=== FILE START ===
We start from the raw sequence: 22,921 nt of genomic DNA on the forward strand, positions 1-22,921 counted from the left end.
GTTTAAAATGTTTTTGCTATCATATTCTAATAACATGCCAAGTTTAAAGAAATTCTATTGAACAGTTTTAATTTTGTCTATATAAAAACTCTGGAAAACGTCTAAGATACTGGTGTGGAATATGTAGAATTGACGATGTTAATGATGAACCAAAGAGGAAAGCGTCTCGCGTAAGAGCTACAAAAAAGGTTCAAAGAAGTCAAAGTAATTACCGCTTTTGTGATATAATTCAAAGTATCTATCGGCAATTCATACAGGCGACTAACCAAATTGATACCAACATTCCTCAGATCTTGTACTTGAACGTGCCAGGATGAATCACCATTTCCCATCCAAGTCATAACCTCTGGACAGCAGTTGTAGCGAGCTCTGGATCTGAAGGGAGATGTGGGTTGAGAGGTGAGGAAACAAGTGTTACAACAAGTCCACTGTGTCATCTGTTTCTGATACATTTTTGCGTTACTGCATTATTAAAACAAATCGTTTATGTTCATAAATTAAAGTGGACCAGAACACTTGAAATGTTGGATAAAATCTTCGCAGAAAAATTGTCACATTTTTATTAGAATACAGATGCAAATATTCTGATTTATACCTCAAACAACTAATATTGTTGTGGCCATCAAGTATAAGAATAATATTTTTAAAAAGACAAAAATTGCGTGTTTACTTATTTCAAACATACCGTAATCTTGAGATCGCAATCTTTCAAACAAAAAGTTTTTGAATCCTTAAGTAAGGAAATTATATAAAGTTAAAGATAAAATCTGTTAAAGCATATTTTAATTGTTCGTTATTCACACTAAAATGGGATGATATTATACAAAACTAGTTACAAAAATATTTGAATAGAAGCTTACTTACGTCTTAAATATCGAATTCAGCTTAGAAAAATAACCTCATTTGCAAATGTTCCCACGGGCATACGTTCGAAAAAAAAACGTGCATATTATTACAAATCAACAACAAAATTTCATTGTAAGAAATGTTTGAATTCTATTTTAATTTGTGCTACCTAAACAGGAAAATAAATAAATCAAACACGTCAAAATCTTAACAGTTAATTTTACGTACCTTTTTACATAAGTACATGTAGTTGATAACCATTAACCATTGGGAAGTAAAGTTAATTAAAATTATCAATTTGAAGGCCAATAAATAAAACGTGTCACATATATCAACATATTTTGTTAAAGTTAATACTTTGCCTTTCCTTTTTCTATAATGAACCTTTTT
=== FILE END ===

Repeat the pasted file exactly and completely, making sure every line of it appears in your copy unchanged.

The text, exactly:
We start from the raw sequence: 22,921 nt of genomic DNA on the forward strand, positions 1-22,921 counted from the left end.
GTTTAAAATGTTTTTGCTATCATATTCTAATAACATGCCAAGTTTAAAGAAATTCTATTGAACAGTTTTAATTTTGTCTATATAAAAACTCTGGAAAACGTCTAAGATACTGGTGTGGAATATGTAGAATTGACGATGTTAATGATGAACCAAAGAGGAAAGCGTCTCGCGTAAGAGCTACAAAAAAGGTTCAAAGAAGTCAAAGTAATTACCGCTTTTGTGATATAATTCAAAGTATCTATCGGCAATTCATACAGGCGACTAACCAAATTGATACCAACATTCCTCAGATCTTGTACTTGAACGTGCCAGGATGAATCACCATTTCCCATCCAAGTCATAACCTCTGGACAGCAGTTGTAGCGAGCTCTGGATCTGAAGGGAGATGTGGGTTGAGAGGTGAGGAAACAAGTGTTACAACAAGTCCACTGTGTCATCTGTTTCTGATACATTTTTGCGTTACTGCATTATTAAAACAAATCGTTTATGTTCATAAATTAAAGTGGACCAGAACACTTGAAATGTTGGATAAAATCTTCGCAGAAAAATTGTCACATTTTTATTAGAATACAGATGCAAATATTCTGATTTATACCTCAAACAACTAATATTGTTGTGGCCATCAAGTATAAGAATAATATTTTTAAAAAGACAAAAATTGCGTGTTTACTTATTTCAAACATACCGTAATCTTGAGATCGCAATCTTTCAAACAAAAAGTTTTTGAATCCTTAAGTAAGGAAATTATATAAAGTTAAAGATAAAATCTGTTAAAGCATATTTTAATTGTTCGTTATTCACACTAAAATGGGATGATATTATACAAAACTAGTTACAAAAATATTTGAATAGAAGCTTACTTACGTCTTAAATATCGAATTCAGCTTAGAAAAATAACCTCATTTGCAAATGTTCCCACGGGCATACGTTCGAAAAAAAAACGTGCATATTATTACAAATCAACAACAAAATTTCATTGTAAGAAATGTTTGAATTCTATTTTAATTTGTGCTACCTAAACAGGAAAATAAATAAATCAAACACGTCAAAATCTTAACAGTTAATTTTACGTACCTTTTTACATAAGTACATGTAGTTGATAACCATTAACCATTGGGAAGTAAAGTTAATTAAAATTATCAATTTGAAGGCCAATAAATAAAACGTGTCACATATATCAACATATTTTGTTAAAGTTAATACTTTGCCTTTCCTTTTTCTATAATGAACCTTTTT